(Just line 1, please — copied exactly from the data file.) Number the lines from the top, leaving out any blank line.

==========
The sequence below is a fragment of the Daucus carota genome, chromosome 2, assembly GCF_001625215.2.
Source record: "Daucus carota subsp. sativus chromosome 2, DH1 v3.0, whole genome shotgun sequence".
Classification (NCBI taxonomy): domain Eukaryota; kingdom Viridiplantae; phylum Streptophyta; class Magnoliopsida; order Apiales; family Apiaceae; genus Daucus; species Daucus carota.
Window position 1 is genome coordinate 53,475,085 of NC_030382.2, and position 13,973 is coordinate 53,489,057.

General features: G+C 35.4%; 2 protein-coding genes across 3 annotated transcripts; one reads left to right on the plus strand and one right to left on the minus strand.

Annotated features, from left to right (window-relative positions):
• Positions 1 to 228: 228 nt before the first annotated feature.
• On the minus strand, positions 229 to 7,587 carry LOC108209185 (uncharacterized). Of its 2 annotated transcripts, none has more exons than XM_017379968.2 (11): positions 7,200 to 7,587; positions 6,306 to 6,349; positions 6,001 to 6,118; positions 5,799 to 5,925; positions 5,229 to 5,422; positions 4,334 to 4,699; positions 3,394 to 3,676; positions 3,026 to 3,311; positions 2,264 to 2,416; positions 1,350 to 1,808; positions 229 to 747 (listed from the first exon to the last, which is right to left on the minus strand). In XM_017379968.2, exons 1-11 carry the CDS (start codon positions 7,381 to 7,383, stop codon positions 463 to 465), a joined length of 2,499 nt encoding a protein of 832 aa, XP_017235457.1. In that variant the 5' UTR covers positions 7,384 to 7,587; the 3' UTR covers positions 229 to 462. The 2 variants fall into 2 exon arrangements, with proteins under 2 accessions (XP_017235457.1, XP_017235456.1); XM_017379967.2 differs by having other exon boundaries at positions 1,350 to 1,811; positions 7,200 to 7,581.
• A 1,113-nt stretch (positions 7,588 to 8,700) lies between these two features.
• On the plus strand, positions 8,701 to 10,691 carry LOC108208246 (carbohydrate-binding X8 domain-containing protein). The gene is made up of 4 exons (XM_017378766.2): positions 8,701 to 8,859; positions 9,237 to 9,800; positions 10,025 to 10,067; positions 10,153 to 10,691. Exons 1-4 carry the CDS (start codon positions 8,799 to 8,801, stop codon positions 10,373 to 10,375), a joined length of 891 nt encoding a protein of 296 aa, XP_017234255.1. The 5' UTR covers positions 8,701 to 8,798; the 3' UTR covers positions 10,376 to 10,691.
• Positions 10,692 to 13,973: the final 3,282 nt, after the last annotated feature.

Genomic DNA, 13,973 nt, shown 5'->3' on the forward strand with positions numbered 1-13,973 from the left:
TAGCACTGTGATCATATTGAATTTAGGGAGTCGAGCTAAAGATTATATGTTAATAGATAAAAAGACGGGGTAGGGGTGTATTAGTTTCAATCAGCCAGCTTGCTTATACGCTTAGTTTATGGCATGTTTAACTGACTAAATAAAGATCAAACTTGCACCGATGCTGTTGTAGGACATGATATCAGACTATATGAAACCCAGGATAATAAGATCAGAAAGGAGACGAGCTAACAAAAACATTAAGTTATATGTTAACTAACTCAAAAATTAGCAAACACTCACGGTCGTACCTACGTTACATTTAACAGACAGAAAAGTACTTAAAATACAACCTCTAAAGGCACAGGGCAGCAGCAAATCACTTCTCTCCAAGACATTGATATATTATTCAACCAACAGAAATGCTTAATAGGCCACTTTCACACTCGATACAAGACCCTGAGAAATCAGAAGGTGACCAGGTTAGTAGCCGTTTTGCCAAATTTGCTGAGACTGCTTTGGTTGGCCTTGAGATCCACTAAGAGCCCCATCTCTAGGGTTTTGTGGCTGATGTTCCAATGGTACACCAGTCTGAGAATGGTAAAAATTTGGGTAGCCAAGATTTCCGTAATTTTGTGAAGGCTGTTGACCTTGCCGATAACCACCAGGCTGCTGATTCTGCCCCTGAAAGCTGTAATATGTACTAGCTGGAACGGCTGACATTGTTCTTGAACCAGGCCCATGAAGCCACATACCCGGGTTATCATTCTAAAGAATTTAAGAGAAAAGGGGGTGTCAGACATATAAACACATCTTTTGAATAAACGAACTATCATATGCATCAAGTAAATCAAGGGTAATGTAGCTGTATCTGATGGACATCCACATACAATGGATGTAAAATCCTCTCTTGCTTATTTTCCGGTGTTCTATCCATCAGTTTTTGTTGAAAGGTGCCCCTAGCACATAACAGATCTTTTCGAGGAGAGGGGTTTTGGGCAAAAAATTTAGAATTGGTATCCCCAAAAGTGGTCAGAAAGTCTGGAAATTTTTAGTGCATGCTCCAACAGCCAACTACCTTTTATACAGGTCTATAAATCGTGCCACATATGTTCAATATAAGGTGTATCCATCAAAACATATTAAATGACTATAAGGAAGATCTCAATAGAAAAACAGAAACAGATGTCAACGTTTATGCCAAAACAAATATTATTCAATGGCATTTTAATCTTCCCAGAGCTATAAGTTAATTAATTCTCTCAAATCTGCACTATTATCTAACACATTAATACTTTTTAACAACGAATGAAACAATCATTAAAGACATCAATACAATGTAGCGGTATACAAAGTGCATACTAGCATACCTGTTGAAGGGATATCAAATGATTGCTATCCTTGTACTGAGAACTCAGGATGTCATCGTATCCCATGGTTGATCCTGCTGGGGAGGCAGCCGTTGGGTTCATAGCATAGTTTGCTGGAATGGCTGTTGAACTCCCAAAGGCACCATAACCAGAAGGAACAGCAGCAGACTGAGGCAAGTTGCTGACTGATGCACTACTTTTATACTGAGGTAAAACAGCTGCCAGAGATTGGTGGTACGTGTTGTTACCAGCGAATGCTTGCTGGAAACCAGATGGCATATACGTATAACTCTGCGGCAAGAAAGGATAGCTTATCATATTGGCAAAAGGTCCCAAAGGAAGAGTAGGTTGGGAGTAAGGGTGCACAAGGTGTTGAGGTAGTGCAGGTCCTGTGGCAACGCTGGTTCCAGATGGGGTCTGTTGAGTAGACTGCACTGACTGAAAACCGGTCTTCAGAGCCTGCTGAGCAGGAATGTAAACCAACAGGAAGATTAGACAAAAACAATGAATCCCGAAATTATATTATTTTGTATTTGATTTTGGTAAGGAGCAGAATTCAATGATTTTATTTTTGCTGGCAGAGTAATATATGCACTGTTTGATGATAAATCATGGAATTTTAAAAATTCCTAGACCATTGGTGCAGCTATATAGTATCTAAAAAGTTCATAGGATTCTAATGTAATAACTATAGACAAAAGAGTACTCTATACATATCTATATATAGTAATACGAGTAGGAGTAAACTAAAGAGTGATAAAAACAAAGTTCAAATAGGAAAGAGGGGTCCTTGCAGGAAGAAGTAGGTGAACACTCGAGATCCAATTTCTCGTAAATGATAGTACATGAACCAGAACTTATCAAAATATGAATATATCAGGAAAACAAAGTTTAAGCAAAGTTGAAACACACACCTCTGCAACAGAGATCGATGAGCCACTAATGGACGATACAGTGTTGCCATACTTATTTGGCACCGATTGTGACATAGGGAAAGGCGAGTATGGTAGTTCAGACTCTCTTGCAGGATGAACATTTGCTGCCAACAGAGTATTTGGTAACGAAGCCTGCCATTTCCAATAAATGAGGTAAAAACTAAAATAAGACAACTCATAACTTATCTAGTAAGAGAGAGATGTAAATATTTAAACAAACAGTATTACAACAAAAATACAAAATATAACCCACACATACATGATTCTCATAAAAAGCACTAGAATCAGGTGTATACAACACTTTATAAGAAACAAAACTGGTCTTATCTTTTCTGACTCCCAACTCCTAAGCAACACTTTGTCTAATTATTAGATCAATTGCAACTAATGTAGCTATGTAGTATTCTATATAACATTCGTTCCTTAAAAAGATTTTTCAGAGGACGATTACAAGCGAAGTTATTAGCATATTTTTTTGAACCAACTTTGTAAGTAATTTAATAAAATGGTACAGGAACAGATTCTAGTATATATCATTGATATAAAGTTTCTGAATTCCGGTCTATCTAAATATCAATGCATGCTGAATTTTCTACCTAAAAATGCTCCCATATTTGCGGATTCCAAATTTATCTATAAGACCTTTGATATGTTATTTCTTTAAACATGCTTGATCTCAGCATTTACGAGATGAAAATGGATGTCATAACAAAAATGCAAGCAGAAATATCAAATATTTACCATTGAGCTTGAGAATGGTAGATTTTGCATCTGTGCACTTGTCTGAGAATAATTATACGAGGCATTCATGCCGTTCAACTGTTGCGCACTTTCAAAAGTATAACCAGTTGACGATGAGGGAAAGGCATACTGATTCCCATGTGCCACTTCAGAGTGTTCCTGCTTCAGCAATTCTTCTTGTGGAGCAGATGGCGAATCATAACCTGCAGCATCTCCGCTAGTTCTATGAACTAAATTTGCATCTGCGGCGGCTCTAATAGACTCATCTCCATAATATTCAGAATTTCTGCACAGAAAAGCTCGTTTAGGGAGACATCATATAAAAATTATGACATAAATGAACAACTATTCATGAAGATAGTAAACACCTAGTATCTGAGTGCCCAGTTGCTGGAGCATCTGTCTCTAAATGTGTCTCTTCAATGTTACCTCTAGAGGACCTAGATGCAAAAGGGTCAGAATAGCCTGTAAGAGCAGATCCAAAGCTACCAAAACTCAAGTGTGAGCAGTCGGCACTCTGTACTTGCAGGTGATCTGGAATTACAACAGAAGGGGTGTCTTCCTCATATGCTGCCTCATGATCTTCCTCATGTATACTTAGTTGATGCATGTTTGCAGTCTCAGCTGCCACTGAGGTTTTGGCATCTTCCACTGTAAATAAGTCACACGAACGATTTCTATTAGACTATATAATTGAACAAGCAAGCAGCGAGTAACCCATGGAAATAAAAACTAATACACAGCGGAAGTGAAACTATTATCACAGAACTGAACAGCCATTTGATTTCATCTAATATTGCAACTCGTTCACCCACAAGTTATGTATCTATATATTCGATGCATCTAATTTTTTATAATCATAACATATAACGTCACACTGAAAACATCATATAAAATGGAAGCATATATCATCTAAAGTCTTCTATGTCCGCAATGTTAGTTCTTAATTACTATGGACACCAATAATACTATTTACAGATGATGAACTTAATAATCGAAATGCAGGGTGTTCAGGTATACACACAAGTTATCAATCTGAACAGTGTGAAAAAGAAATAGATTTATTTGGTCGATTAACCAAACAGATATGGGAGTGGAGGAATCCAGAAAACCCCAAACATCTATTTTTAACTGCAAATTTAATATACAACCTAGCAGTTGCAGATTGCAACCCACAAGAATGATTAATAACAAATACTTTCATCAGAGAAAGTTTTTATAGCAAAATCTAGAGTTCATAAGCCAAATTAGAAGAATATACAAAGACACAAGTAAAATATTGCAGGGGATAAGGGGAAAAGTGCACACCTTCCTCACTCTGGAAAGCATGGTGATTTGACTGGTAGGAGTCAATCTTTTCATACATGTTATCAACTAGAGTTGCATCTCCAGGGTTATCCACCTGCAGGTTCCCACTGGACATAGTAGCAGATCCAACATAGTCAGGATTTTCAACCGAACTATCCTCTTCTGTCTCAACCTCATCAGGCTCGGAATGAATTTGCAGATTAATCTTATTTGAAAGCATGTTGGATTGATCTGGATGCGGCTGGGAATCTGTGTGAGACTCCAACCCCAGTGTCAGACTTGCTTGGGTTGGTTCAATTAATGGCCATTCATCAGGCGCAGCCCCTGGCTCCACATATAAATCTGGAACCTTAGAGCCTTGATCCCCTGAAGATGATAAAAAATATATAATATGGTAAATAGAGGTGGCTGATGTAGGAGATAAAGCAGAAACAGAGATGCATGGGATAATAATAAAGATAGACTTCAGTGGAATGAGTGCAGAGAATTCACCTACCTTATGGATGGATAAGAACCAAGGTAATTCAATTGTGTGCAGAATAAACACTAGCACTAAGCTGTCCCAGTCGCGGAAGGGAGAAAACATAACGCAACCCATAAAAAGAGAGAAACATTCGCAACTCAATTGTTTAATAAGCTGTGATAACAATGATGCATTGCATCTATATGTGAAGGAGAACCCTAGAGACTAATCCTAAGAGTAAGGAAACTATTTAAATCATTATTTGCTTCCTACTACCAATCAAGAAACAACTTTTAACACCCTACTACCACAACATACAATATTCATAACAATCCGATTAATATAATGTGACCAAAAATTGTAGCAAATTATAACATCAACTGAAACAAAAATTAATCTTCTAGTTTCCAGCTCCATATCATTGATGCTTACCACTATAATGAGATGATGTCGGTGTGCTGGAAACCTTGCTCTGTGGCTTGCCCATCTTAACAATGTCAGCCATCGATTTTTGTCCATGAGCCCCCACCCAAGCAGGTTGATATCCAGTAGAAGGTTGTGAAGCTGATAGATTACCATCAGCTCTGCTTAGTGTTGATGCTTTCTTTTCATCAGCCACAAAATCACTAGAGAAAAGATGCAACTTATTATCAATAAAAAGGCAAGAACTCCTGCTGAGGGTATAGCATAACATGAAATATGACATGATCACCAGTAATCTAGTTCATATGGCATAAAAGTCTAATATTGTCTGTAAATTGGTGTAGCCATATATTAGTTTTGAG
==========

The sequence below is a fragment of the Daucus carota genome, chromosome 2, assembly GCF_001625215.2.